I will skip my rant about the Marielle being "based on" the Vega monoflap, but I hope you hear me stifling my laughter on that topic all the way from Ohio. Some of their other knockoffs are much closer to their mark--the Premia, for example, is a remarkably good structural knockoff of the Prestige Jumper R. And it's made of a "calfskin-like" leather that is thin as toilet tissue and shrivels up to look like an old lady's face. I digress, let's move on.

If you only have $1000 to blow and you insist on buying something new instead of used, there are FAR better choices in that price range. The Collegiate Convertible Diploma is a lovely little saddle and is wool flocked to boot. The Ovation offerings are some of the very best in the sub-$1000 price range; I am particularly fond of the Ovation 4-Star Eventing for a long-legged rider, but the Competition Jump is a nice saddle too. The Phillippe Fontaine line coming out of Stubben or the HDR Rivella and Devrel lines are nice choices for someone like yourself who prefers that French/Italian type ride. I also think the synthetic Tekna A4 jump saddle with the suede seat and knee roll is a MAJOR sleeper hit under $1000; it retails at under $500 and its built on the same tree technology as the more expensive Prestige saddles. The Tekna can be dealer-adjusted to your tracings for the handsome price of $100, it can be adjusted with wool flocking, and it balances acceptably well for the rider.

And of course, this is before we talk about used saddles. I still think the old-style discontinued Wintec Pro Jump is the King of Cheap Used Eventing Saddles. But you didn't ask about used saddles, so I'll not continue this paragraph.

And as someone else has already said, the quality control on Toulouse saddles is painfully inconsistent. The leather quality is poor--either flimsy or cardboardy, take your pick depending on the model--the panels are stuffed with cheap felt and foam, and it's not unusual to see Toulouses with subtly asymmetric panels or billets. Toulouse preys on customers who don't bother to do things like "stand behind the saddle while it's on a rack and really eyeball the panels to see if they're tacked on evenly, then lift up the flaps to compare the billet placement on each side."

Okay, now I'll say something slightly nicer. I have met precisely three people who had long-term success with their Toulouse saddles. These three people own what saddle fitters would consider the most boring, generic horses on earth. Utterly average withers, straight toplines, unintrusive shoulders. These folks won the saddle fitting lottery. One of them is very happy with her older Toulouse. Another keeps her Premia because it fits the horse, but the leather looks like absolute hell. A third has this Padgette that fits the horse and her beautifully, so she tolerates the cardboardy texture of the leather (it's two years old. It won't break in. If you didn't know better, you'd swear it was still brand new--and I don't mean that as a compliment.)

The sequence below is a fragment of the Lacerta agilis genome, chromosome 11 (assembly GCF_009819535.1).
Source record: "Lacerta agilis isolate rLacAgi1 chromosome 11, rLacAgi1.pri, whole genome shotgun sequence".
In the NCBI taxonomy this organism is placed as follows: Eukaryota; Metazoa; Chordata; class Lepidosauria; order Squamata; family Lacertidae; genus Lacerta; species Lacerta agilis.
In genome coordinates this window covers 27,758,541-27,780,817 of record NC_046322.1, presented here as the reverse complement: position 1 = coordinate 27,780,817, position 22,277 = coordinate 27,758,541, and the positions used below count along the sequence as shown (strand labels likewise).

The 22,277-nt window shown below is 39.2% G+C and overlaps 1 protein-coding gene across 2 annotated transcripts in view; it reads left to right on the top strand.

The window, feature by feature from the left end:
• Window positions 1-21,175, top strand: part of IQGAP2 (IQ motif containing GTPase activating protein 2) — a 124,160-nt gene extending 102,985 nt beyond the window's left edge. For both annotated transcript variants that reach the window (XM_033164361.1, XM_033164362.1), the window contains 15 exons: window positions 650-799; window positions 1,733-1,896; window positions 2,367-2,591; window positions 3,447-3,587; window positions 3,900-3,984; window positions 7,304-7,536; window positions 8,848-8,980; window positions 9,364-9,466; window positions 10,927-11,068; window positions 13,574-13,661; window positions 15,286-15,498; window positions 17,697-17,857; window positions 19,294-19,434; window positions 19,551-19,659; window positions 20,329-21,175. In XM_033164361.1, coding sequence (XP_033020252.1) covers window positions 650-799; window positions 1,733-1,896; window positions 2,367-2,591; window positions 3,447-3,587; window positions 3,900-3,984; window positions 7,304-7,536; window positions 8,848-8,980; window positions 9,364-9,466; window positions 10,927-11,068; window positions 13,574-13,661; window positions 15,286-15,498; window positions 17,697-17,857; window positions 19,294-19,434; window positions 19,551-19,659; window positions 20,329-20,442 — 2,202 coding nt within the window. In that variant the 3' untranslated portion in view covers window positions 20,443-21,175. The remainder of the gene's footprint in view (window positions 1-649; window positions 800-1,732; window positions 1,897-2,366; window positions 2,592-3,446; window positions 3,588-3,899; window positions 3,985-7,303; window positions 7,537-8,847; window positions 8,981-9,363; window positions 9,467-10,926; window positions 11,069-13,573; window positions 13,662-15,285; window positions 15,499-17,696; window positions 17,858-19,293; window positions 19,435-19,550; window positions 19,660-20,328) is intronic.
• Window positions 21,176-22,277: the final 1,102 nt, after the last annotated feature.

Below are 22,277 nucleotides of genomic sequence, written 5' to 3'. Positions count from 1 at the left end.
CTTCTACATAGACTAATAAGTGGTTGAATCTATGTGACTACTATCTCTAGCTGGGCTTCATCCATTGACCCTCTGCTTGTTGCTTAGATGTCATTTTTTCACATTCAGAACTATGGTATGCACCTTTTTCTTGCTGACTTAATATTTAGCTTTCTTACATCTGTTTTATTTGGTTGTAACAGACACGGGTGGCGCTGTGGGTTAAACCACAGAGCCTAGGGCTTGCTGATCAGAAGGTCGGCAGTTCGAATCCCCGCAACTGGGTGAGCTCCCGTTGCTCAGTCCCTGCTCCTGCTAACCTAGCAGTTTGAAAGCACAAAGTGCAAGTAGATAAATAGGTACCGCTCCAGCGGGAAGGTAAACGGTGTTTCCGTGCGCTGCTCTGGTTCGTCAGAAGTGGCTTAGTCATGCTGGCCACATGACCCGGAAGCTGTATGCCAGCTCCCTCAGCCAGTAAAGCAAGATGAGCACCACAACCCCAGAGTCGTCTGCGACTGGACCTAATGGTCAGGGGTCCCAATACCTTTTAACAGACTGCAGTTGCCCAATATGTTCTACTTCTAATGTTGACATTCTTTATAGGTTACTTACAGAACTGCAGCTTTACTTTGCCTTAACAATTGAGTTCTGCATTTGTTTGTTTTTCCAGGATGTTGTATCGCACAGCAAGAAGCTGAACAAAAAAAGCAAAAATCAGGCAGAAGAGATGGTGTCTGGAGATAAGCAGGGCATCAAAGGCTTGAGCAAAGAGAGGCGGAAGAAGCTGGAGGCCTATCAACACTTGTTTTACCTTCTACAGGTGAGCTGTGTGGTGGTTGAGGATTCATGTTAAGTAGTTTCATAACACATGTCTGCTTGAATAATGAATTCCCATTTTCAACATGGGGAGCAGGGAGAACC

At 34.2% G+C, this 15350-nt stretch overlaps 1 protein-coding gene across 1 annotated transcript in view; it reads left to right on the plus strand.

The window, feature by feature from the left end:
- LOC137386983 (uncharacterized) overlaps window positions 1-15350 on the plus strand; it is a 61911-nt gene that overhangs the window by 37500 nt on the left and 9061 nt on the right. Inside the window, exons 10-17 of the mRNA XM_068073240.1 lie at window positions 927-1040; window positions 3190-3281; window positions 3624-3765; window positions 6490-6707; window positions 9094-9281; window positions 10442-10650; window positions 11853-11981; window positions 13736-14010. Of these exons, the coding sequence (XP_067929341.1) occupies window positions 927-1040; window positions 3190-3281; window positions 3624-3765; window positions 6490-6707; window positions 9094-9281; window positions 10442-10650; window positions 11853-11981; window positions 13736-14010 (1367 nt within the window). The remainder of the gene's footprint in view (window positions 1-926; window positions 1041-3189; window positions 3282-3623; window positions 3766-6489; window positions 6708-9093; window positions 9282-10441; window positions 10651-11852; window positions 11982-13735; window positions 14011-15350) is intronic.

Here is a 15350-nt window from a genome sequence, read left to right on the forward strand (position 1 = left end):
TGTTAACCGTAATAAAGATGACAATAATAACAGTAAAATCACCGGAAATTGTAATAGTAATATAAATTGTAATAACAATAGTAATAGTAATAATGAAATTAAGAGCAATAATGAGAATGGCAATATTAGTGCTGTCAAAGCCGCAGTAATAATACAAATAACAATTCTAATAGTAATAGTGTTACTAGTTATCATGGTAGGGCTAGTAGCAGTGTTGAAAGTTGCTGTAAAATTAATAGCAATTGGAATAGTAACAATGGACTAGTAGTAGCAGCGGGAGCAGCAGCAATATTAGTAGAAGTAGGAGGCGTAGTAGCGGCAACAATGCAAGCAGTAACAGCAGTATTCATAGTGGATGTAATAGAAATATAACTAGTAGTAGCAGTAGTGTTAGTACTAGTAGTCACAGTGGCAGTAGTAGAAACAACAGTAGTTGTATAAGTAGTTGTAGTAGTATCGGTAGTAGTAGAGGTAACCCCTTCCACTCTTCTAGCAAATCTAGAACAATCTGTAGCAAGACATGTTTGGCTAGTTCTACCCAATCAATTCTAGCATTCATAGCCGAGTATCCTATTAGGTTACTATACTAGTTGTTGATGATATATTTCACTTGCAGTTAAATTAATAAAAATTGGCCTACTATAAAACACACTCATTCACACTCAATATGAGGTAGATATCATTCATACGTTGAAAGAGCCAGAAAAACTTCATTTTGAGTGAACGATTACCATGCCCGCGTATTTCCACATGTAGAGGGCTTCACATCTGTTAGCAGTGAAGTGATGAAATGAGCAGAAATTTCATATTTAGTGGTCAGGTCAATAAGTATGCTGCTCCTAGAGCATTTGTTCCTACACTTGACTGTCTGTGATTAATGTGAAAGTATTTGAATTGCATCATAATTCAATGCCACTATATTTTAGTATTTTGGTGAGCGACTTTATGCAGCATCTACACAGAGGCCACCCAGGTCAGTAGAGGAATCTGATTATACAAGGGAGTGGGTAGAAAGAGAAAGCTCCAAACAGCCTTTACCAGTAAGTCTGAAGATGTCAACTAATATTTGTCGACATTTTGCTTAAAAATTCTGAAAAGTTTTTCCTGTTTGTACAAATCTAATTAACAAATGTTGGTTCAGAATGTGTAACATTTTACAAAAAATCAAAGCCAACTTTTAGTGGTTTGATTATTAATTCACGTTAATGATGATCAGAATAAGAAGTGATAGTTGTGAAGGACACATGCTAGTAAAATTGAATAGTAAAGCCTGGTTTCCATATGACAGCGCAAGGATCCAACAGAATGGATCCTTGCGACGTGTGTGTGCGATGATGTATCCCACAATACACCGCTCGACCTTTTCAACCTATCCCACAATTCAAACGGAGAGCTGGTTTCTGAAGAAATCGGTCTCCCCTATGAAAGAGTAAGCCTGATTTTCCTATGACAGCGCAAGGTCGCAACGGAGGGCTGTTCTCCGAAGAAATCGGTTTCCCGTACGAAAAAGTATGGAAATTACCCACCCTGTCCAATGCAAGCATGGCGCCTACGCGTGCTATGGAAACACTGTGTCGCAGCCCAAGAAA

Lynda dear, you know how this ballgame goes. I haven't seen your new horse, so maybe you've won the saddle fitting lottery this time. But after what you've gone through with Rasta, surely you know the drill. Break out that wither tracing and that photo of the horse standing squarely from the side, and it should become enormously clear which brands/models are in contention.

If you are still seriously considering the Marielle--and God, I hope you're not--I'd say that saddle fits horses that are mostly flat in the topline with unremarkable shoulders/non-pronounced scapulas, although idiotically the panel flares just slightly in the back which gives many people the false hope that it'll fit a more curvy topline (it doesn't). The Marielle does have pretty good wither clearance, better than some of the other Toulouses. The flap is cut only moderately forward and the block placement in front makes it best for stick-thin or very short-legged riders. The flap/block "cram effect" is complicated by the high cantle, which forces you to sit more forward on the seat, thereby cramming you even tighter into that front block. Thus, I absolutely would not recommend it for someone with a big behind or long legs.